Seeing the GP: Advice and tips for young people

NHS walk-in centres

NHS ‘walk-in centres’ are usually managed by nurses and are available to everyone. Some also offer access to doctors. No appointment is needed, though there may be a bit of a wait to be seen. Most centres are open every day and outside office hours. They can be used when someone:

•    can’t see their GP because the surgery is closed
•    can’t get an appointment when they need one
•    needs to see a GP or nurse but hasn’t registered with a surgery

Walk-in centres can be used when the health problem isn’t an emergency – the NHS advises that they’re not designed for treating long-term conditions or immediately life-threatening problems.
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Walk-in centres offer access to a range of treatments for minor illnesses and injuries, including:

•    minor cuts, bruises, burns, strains, insect and animal bites
•    stitches, wounds and dressing care
•    serious cuts or wounds and fractures  
•    infections, rashes, hay fever
•    stomach aches, vomiting and/or diarrhoea
•    blood pressure checks
•    emergency contraception (pharmacists can also help with this)

Peter hardly ever goes to the doctor’s as he’s usually healthy, but has sometimes been to a walk-in centre because he wanted to be seen by a GP that day. Same-day appointments are hard to get at his local surgery and sometimes there’s less of a wait at the walk-in centre.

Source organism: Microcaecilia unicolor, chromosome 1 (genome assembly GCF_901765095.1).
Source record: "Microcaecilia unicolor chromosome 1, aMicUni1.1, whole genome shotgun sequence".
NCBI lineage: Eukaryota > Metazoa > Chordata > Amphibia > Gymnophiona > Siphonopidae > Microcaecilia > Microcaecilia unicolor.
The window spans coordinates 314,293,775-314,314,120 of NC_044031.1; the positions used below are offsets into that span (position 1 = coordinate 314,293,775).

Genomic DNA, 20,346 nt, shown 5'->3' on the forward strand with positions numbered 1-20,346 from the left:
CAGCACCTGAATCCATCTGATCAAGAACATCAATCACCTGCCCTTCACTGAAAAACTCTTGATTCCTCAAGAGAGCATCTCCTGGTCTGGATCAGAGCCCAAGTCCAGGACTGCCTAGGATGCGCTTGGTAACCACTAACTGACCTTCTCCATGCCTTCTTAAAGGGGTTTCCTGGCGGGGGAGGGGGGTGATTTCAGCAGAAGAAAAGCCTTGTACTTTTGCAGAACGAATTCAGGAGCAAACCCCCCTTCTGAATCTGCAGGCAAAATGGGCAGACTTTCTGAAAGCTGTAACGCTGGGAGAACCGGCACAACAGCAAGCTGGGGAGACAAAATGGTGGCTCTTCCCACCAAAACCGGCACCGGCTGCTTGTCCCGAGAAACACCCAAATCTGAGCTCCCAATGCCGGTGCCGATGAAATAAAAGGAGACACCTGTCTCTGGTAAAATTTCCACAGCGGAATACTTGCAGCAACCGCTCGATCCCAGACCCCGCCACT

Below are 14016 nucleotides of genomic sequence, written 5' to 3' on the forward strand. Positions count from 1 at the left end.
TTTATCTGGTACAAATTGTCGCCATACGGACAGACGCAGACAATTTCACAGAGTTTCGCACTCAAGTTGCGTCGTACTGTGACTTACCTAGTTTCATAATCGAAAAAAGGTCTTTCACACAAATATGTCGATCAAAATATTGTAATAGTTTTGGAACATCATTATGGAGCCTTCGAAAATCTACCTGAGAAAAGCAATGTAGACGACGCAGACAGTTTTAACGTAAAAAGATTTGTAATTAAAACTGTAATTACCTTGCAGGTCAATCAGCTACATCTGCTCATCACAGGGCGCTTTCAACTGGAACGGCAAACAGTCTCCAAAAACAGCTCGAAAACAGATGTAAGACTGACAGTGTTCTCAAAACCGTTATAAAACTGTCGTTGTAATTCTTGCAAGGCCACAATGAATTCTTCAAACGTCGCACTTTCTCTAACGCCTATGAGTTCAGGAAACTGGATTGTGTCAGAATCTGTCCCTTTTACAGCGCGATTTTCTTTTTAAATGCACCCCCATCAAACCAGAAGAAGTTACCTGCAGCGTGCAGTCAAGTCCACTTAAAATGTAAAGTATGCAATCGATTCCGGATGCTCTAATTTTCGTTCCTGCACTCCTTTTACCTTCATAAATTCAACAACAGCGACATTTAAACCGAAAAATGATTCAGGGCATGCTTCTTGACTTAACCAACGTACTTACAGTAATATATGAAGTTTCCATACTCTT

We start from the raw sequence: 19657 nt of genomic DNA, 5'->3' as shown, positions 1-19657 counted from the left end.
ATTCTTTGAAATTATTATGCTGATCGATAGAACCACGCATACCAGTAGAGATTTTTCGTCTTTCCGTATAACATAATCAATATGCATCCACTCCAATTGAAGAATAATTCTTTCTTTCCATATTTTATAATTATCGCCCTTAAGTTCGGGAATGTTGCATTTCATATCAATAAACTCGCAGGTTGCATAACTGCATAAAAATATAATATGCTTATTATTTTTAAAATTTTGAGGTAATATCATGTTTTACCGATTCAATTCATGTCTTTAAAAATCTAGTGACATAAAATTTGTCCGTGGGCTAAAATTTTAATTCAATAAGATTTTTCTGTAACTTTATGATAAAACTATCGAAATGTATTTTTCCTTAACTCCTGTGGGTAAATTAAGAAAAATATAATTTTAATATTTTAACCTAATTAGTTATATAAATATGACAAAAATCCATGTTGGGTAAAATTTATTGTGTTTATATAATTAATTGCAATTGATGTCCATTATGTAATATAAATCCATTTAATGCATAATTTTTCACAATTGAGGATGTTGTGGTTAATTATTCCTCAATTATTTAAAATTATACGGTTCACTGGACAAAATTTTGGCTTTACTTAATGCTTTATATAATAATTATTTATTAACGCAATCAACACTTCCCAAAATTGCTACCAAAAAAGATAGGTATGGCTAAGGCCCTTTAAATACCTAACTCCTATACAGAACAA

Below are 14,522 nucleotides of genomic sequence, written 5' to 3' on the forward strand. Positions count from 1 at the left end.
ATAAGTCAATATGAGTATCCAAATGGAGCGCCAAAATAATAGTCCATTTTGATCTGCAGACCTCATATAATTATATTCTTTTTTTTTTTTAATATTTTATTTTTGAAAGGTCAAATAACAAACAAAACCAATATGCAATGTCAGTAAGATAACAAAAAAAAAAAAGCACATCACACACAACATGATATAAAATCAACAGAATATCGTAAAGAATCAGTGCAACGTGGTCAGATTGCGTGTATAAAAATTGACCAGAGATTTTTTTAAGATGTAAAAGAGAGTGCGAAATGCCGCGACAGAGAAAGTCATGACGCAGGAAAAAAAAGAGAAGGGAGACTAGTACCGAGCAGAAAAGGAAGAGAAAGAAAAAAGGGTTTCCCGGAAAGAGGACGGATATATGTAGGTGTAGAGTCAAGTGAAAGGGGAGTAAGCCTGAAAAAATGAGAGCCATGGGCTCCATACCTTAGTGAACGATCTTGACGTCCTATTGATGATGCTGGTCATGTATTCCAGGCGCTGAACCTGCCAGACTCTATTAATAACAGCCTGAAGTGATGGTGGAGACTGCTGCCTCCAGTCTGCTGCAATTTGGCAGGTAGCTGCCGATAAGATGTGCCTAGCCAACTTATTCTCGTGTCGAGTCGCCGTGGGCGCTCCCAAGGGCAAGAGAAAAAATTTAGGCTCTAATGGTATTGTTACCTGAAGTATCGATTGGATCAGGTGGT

Auberon’s local surgery operates as a walk-in centre as well as a surgery for registered patients. He wished that there were more nurses working there so there’d be less waiting.
Simon, who has juvenile arthritis and Crohn’s, usually sees the same GP when he has a problem. On the odd occasion when he couldn’t get an appointment at his local surgery on the day he needed one, he went to a walk-in centre instead:
Hannah feels that getting an appointment with the GP has got harder over the years at her local surgery. She sometimes thinks about registering with another practice, which is less busy but slightly further away, but likes the GP she has seen all her life. When she couldn’t get an appointment for her son, who was 11-months-old at the time and ‘absolutely covered in chicken pox’, she drove to a walk-in centre.
GPs provide ‘out of hours’ care for problems that can’t wait. They’re available in the evenings and weekends when a person’s usual surgery is closed. Private GP services are another alternative – information about these is usually available online.
 

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